The way around this problem is to use a proxy server. A proxy server takes a clients request, obtains the web content, and then passes the results back to the client. At no point does the client have direct access to the web server that provided the web content. This type of functionality has two main purposes. First, a proxy server can help network administrators manage and monitor their clients web usage. Since all connections have to pass through the proxy, it becomes the point of control. The second function a proxy server provides is that it masks the client from the web server. In other words, the web server only sees the proxy servers address when a page is requested. This helps to provide anonymity to the client.

In this case, the proxy server will be acting like a single request point. The proxy server's address can be used as remote server to which all the tunneled forwarded requests are made. This way the proxy server handles all the web requests and passes the data back through the SSH server to the PDA.

Most people do not have a personal proxy server. However, the internet community is full of open proxies just waiting for you to connect through them. Sites such as http://www.publicproxyservers.com/page1.html have listings of these proxies. Note however, any public proxy you find online may not be secure, or may under the control of someone looking for sensitive information. If you just want to check out the latest posting at Slashdot.org or InformIT.com, then it really doesn't matter who is watching. Just be very sure you don't attempt to perform anything involving credit cards or user names and passwords.

DNS Server Address

When most people think of a web site, it is in the format of http://www.xyz.com. This is nice for us humans because these names are generally easy to remember and often relate to the content of the site. Computers, on the other hand, do not care or understand what http://www.xyz.com means. Instead, they use numeric addresses, called IP addresses, to locate each other on a network. This is accomplished via a Domain Name Service (DNS). Generally your ISP will assign you a server, but you can also use any one of thousands of static IP addresses. Since DNS requests always pass over port 53, we can also configure this request to pass through the SSH tunnel. If the DNS request was performed outside the tunnel, it would be subject to sniffing and man-in-the-middle spoofing attacks. Since PockeTTY supports multiple port forwards, and the server is a static value, it is simple to tunnel the DNS request along with HTTP web traffic.

Configuring the SSH Tunnel/Proxy

Assuming the entire previously mentioned component are installed or available, you can now configure Pocket PC to use the SSH connection for all HTTP traffic. The following will list the steps with applicable screen shots on Windows Mobile 2003 SE.

  1. Configure wireless network and connect to WLAN.

  2. Click Start→ Settings→ Connections Tab and Network Cards icon.

  3. Click on recently added and 'Connected' WLAN listing.

  4. Select 'Work' from Connects to: menu and click OK.

    Figure 2

    Figure 2: Select Work from Connects to: menu

  5. Select Network Adapters tab.

  6. Verify that My network card connects to: menu has 'Work' selected and click OK.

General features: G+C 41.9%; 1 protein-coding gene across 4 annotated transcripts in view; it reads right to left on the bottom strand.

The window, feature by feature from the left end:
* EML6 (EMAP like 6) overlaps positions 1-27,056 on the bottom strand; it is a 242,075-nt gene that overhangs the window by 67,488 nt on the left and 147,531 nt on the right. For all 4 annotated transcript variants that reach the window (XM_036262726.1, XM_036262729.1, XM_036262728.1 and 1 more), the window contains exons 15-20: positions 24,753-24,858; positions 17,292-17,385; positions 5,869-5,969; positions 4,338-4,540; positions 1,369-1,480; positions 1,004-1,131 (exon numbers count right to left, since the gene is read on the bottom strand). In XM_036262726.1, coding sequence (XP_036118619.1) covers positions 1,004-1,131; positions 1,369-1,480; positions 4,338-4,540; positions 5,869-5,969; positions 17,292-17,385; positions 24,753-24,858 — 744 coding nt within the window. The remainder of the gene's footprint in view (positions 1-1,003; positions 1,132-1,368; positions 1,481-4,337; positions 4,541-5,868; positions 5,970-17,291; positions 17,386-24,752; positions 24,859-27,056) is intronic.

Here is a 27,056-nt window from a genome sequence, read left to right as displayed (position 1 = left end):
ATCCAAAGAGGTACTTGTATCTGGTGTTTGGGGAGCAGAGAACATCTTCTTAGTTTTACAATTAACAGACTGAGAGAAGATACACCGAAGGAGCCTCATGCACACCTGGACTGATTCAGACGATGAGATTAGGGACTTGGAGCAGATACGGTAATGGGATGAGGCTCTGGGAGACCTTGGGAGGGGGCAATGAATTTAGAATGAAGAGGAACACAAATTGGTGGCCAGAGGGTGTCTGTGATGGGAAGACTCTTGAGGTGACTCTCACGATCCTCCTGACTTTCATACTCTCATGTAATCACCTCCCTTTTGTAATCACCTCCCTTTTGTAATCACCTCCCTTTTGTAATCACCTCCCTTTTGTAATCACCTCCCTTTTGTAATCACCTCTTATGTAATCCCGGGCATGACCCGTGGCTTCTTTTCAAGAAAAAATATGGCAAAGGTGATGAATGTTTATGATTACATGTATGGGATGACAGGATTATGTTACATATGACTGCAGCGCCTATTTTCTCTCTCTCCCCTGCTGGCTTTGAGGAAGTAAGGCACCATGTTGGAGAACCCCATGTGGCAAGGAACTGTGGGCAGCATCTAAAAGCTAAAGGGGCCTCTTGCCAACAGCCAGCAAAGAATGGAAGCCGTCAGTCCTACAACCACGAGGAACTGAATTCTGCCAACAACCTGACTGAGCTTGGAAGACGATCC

7. Click Start→Settings→Connections and Connections icon.

  8. Click Set up my proxy server.

  9. Check This network connects to the Internet and This network uses a proxy server...

  10. Enter '127.0.0.1' in Proxy server: text box (figure 3).

    Figure 3

    Figure 3: Connection settings

  11. Select [Advanced] button and verify the 127.0.0.1 is added under http

  12. Close all open windows and execute PockeTTY.

  13. Click Session→Connect, select 'New SSH2 Connection' and hit [Configure].

  14. Enter host name of SSH server you have available on the Internet.

  15. Enter your user name (figure 4).

    Figure 4

    Figure 4: PockeTTY Connection Configuration

  16. Hit [Port Forward...] button and click the [Add] button (figure 5).

  17. Setup HTTP first with the following entries:

    1. Local port: 80

    2. Remote host: proxy server IP

    3. Remote port: proxy server HTTP port

  18. Setup DNS second with the following entries:

    1. Local port: 53

    2. Remote host: DNS server IP

    3. Remote port: 53

    Figure 5

    Figure 5: PockeTTY Port Forwarding setup

  19. Click [Done] and [Connect]. This should establish the SSH connection and setup the session (figure 6).

    Figure 6

    Figure 6: Successful connection in PockeTTY

  20. To test, open up Pocket IE and attempt to connect to a web site. Use a program like Airscanner's Mobile Firewall (Logs) to verify that your data is all passing over port 22. You can also connect to http://whatismyip.com to ensure you are passing through the proxy server IP address.

Summary

Once all the pieces, parts, and configurations are in place, any traffic passed between the PDA and a web server will be secured. Our example does not include email, but this can be added by included two more Forwarded Ports in our PockeTTY setup (e.g. 25 and 110 for the standard POP/SMTP connection). The following illustrates clearly how an SSH server can help protect WLAN users from attackers.

Figure 7

Figure 7: Communications overview using SSH

In figure 7, the yellow line illustrates the SSH encrypted tunnel. The attacker can see this, but since the data is all encrypted, there is nothing of value for the attacker to use. The initial DNS request is passed through the tunnel to the SSH server, which relays it on to the DNS server (blue line). With the correct IP address in hand, the PDA sends the web page request to the proxy server (red line), which looks at the IP address and retrieves the requested information (green line). The web page is then passed back to the SSH server and onto the PDA user via the encrypted tunnel.

Figure 8

Figure 8: Airscanner Firewall Logs

Note that the attacker is oblivious to the many connections occurring out on the internet. Airscanner's Firewall provides a look at the ports used during a lookup of Airscanner.com. As illustrated, only remote port 22 is in use. It is also equally as important to understand that all the web traffic is still in plain text as it passes from the web server through the proxy server and back to the SSH server. While the data on the WLAN side is secure, it is still possible for someone to sniff and capture the data out on the internet. Of course, this is always a threat that must be considered by internet users, regardless of whether they are using a wireless LAN or a standard wired connection.